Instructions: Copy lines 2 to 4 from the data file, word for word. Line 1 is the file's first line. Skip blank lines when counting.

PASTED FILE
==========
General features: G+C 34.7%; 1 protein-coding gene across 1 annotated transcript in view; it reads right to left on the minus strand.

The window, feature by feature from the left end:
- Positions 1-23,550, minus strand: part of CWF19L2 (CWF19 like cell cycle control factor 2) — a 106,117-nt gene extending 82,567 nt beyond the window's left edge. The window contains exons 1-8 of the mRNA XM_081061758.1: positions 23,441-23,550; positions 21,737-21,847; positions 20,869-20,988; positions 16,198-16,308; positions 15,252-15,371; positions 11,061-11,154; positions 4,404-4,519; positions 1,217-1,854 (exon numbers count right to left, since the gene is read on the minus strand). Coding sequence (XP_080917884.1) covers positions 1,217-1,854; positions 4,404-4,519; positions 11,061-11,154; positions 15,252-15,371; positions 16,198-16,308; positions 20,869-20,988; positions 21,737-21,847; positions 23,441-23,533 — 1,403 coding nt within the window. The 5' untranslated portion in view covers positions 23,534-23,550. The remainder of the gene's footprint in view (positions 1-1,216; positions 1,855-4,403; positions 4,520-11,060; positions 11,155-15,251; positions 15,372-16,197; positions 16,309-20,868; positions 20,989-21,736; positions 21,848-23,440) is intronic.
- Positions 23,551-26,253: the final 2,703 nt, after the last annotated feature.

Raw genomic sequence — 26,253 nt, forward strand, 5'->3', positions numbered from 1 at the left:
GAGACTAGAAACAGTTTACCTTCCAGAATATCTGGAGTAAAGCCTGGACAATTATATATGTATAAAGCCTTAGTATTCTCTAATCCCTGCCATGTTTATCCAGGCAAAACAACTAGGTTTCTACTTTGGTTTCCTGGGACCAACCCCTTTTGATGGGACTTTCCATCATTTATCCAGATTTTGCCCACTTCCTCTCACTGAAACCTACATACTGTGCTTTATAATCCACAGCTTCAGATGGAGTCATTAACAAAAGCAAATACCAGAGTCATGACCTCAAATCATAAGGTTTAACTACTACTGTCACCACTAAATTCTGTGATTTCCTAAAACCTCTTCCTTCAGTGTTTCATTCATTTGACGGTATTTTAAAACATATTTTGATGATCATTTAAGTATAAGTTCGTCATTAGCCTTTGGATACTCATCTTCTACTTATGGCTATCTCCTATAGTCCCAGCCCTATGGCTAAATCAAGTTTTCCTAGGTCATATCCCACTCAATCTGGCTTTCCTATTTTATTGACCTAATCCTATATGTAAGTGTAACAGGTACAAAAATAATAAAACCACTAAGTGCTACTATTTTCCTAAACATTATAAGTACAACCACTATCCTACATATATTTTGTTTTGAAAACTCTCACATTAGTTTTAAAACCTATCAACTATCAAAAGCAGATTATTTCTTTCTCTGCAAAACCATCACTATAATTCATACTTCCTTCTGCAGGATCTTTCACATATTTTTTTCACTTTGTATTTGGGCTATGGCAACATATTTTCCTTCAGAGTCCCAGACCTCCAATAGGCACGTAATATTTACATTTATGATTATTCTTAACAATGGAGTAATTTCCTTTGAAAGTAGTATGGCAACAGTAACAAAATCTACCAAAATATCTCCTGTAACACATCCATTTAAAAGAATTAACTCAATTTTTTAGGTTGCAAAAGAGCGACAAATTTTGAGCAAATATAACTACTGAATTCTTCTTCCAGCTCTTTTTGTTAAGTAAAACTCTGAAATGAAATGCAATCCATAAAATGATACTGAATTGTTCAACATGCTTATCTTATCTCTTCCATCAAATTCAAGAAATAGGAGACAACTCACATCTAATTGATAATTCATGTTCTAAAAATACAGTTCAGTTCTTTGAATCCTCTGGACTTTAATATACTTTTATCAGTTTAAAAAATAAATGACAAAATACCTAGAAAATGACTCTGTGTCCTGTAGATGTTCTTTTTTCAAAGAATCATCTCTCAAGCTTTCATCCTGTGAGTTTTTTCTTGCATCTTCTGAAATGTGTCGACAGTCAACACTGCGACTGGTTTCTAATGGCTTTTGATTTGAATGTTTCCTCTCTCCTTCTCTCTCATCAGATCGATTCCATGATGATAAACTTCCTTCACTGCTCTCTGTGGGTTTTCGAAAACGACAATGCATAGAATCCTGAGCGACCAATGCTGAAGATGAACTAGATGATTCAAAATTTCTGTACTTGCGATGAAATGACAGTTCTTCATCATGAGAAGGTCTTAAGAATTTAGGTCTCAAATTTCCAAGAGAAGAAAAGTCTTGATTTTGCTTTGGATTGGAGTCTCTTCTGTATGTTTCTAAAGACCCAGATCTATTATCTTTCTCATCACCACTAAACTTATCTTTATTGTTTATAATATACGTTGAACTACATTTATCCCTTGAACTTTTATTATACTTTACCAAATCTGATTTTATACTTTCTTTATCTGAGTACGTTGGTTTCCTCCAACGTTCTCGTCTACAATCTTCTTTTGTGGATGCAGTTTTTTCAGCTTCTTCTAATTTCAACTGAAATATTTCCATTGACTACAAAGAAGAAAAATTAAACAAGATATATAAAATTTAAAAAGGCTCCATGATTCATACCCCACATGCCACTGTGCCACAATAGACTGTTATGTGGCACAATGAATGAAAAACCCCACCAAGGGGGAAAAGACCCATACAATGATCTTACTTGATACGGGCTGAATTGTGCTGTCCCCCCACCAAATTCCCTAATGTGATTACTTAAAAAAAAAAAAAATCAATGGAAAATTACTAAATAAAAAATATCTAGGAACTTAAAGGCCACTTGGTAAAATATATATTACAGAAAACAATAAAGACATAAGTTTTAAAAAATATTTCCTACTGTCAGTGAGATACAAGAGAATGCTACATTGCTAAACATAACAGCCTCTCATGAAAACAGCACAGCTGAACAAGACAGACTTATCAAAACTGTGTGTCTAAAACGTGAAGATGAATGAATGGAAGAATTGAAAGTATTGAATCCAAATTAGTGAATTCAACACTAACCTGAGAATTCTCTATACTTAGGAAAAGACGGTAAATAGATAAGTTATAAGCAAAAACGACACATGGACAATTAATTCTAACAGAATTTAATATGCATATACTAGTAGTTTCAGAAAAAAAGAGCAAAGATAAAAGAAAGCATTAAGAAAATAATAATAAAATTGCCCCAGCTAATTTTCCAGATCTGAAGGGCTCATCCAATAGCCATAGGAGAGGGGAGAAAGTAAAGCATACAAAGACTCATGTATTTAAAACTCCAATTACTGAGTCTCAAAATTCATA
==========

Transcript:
The window, feature by feature from the left end:
- Positions 1-23,550, minus strand: part of CWF19L2 (CWF19 like cell cycle control factor 2) — a 106,117-nt gene extending 82,567 nt beyond the window's left edge. The window contains exons 1-8 of the mRNA XM_081061758.1: positions 23,441-23,550; positions 21,737-21,847; positions 20,869-20,988; positions 16,198-16,308; positions 15,252-15,371; positions 11,061-11,154; positions 4,404-4,519; positions 1,217-1,854 (exon numbers count right to left, since the gene is read on the minus strand). Coding sequence (XP_080917884.1) covers positions 1,217-1,854; positions 4,404-4,519; positions 11,061-11,154; positions 15,252-15,371; positions 16,198-16,308; positions 20,869-20,988; positions 21,737-21,847; positions 23,441-23,533 — 1,403 coding nt within the window. The 5' untranslated portion in view covers positions 23,534-23,550. The remainder of the gene's footprint in view (positions 1-1,216; positions 1,855-4,403; positions 4,520-11,060; positions 11,155-15,251; positions 15,372-16,197; positions 16,309-20,868; positions 20,989-21,736; positions 21,848-23,440) is intronic.
- Positions 23,551-26,253: the final 2,703 nt, after the last annotated feature.